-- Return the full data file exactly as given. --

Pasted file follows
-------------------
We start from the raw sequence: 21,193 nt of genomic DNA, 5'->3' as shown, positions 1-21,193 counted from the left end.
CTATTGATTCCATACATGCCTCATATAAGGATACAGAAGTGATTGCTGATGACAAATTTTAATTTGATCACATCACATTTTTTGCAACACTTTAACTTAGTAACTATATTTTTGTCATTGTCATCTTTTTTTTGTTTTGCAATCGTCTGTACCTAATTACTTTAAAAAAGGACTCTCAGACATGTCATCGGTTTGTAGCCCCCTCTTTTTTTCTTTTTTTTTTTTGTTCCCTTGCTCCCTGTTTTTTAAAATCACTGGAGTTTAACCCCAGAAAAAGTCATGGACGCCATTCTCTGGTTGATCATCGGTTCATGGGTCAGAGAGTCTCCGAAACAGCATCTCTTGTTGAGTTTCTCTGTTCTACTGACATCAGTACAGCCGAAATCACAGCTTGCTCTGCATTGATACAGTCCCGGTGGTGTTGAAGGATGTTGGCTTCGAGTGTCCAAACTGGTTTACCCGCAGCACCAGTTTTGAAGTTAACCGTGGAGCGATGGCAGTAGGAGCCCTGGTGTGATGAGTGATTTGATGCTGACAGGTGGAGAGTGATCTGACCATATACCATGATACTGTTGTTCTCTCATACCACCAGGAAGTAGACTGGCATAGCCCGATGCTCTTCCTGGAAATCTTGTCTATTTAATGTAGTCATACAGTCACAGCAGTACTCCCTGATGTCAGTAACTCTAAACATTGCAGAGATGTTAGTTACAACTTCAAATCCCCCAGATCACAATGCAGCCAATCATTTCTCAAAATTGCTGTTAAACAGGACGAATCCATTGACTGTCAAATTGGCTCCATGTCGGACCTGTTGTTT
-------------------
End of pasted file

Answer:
We start from the raw sequence: 21,193 nt of genomic DNA, 5'->3' as shown, positions 1-21,193 counted from the left end.
CTATTGATTCCATACATGCCTCATATAAGGATACAGAAGTGATTGCTGATGACAAATTTTAATTTGATCACATCACATTTTTTGCAACACTTTAACTTAGTAACTATATTTTTGTCATTGTCATCTTTTTTTTGTTTTGCAATCGTCTGTACCTAATTACTTTAAAAAAGGACTCTCAGACATGTCATCGGTTTGTAGCCCCCTCTTTTTTTCTTTTTTTTTTTTGTTCCCTTGCTCCCTGTTTTTTAAAATCACTGGAGTTTAACCCCAGAAAAAGTCATGGACGCCATTCTCTGGTTGATCATCGGTTCATGGGTCAGAGAGTCTCCGAAACAGCATCTCTTGTTGAGTTTCTCTGTTCTACTGACATCAGTACAGCCGAAATCACAGCTTGCTCTGCATTGATACAGTCCCGGTGGTGTTGAAGGATGTTGGCTTCGAGTGTCCAAACTGGTTTACCCGCAGCACCAGTTTTGAAGTTAACCGTGGAGCGATGGCAGTAGGAGCCCTGGTGTGATGAGTGATTTGATGCTGACAGGTGGAGAGTGATCTGACCATATACCATGATACTGTTGTTCTCTCATACCACCAGGAAGTAGACTGGCATAGCCCGATGCTCTTCCTGGAAATCTTGTCTATTTAATGTAGTCATACAGTCACAGCAGTACTCCCTGATGTCAGTAACTCTAAACATTGCAGAGATGTTAGTTACAACTTCAAATCCCCCAGATCACAATGCAGCCAATCATTTCTCAAAATTGCTGTTAAACAGGACGAATCCATTGACTGTCAAATTGGCTCCATGTCGGACCTGTTGTTT